Great story of an awesome event taking place in Brewster. My colleague Leah Rae wrote the story.
BREWSTER — The fast-moving, fast-expanding game of lacrosse is on full display this weekend on the fields around John F. Kennedy Elementary School, where 80 girls’ teams are taking part in an annual jamboree, the largest of its kind in the area.
With six fields in play, each team gets to compete four times during the day – not for a title, but for the fun, said Sara DiDio, director of the girls youth program in Brewster, who launched the event.
The time between games offers young players a chance to bond and talk about what to do differently the next time they take the field.
“They come together so much more after a day like this,” DiDio said. “It’s almost like a turning point in the season. Something clicks with the girls.”
The event doubled in size last year with the help of fellow organizers Ed Faitakes and Danny Heintz. Teams come from as far as Brooklyn and Orange County, and there’s a waiting list to participate.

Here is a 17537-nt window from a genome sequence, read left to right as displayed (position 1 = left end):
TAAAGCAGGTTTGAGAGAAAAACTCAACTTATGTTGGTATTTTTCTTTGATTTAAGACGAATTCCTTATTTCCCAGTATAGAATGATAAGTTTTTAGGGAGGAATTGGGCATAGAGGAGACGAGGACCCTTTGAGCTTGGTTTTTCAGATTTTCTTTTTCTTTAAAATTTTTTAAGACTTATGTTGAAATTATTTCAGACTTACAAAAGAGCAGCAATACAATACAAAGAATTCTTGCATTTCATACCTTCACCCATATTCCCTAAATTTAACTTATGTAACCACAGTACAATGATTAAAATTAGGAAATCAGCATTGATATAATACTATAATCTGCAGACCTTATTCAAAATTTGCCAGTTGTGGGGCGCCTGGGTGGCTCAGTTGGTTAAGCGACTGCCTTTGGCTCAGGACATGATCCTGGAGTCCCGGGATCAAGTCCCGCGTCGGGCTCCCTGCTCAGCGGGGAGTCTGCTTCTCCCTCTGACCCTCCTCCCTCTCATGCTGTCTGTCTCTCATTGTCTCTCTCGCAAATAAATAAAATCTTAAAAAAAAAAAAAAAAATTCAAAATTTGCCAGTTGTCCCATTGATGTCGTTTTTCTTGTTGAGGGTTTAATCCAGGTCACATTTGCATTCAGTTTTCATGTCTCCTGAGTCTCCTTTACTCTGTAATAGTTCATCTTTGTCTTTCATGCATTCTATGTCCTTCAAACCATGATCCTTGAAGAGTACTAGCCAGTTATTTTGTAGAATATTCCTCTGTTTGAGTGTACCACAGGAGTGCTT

Girls in grades 3, 4, 7 and 8 competed Saturday. Fifth and sixth graders play Sunday. About 4,000 players and spectators are expected to take part.
Traveling around the region for a game is one of the Khadia Ba says she loves about the sport. The tall 12-year-old plays for the Brooklyn Crescents, a nonprofit, Brooklyn-based program that began six years ago for grades pre-K to 8.
“I play tennis as well,” she said. “With this, you’re a team, so you have other people to cheer on. You’re not by yourself, so if you mess up, there are other people who can pick you up.”
For high school players like Ed Faitakes’ daughter Ava, the jamboree is a chance to volunteer and to give pointers to the younger girls.
“You think back,” said the 15-year-old Brewster goalie, who has played since first grade. “I remember playing with the older girls and thinking it was so special.”
Ava helped inspire a new charitable component to the event: $1,500 from registration fees was donated to the Juvenile Diabetes Research Foundation. Ava was diagnosed at the end of the season last year with Type 1 diabetes, and is now insulin-dependent.
“Everyone on my team knows, and are really supportive about it,” she said. And her condition hasn’t slowed her down any.
“She’s kept us in so many games,” DiDio said. “It’s amazing.”
Photos courtesy of Frank Becerra Jr / The Journal News. For the full gallery click here.